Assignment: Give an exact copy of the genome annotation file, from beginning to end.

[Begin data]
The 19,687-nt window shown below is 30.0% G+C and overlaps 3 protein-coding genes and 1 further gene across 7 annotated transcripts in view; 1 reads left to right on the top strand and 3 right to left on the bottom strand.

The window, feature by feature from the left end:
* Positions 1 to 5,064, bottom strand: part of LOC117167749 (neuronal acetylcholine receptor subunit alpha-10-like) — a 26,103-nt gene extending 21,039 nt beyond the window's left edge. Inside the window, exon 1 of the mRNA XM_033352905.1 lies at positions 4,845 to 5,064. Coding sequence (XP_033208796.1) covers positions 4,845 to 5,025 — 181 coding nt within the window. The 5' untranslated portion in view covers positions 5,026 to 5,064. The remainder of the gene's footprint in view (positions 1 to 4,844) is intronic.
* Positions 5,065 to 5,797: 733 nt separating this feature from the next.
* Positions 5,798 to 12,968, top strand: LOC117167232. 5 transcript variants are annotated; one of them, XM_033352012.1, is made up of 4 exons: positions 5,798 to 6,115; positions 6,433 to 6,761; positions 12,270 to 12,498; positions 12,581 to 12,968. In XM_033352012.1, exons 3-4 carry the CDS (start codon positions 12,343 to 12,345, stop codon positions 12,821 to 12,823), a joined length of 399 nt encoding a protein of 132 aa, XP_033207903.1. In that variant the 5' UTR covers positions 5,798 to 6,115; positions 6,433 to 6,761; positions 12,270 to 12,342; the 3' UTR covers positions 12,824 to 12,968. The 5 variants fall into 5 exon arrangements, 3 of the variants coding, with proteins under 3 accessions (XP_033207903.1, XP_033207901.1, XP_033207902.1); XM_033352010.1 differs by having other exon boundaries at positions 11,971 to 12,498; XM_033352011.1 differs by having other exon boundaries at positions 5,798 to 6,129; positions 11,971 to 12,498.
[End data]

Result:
The 19,687-nt window shown below is 30.0% G+C and overlaps 3 protein-coding genes and 1 further gene across 7 annotated transcripts in view; 1 reads left to right on the top strand and 3 right to left on the bottom strand.

The window, feature by feature from the left end:
* Positions 1 to 5,064, bottom strand: part of LOC117167749 (neuronal acetylcholine receptor subunit alpha-10-like) — a 26,103-nt gene extending 21,039 nt beyond the window's left edge. Inside the window, exon 1 of the mRNA XM_033352905.1 lies at positions 4,845 to 5,064. Coding sequence (XP_033208796.1) covers positions 4,845 to 5,025 — 181 coding nt within the window. The 5' untranslated portion in view covers positions 5,026 to 5,064. The remainder of the gene's footprint in view (positions 1 to 4,844) is intronic.
* Positions 5,065 to 5,797: 733 nt separating this feature from the next.
* Positions 5,798 to 12,968, top strand: LOC117167232. 5 transcript variants are annotated; one of them, XM_033352012.1, is made up of 4 exons: positions 5,798 to 6,115; positions 6,433 to 6,761; positions 12,270 to 12,498; positions 12,581 to 12,968. In XM_033352012.1, exons 3-4 carry the CDS (start codon positions 12,343 to 12,345, stop codon positions 12,821 to 12,823), a joined length of 399 nt encoding a protein of 132 aa, XP_033207903.1. In that variant the 5' UTR covers positions 5,798 to 6,115; positions 6,433 to 6,761; positions 12,270 to 12,342; the 3' UTR covers positions 12,824 to 12,968. The 5 variants fall into 5 exon arrangements, 3 of the variants coding, with proteins under 3 accessions (XP_033207903.1, XP_033207901.1, XP_033207902.1); XM_033352010.1 differs by having other exon boundaries at positions 11,971 to 12,498; XM_033352011.1 differs by having other exon boundaries at positions 5,798 to 6,129; positions 11,971 to 12,498.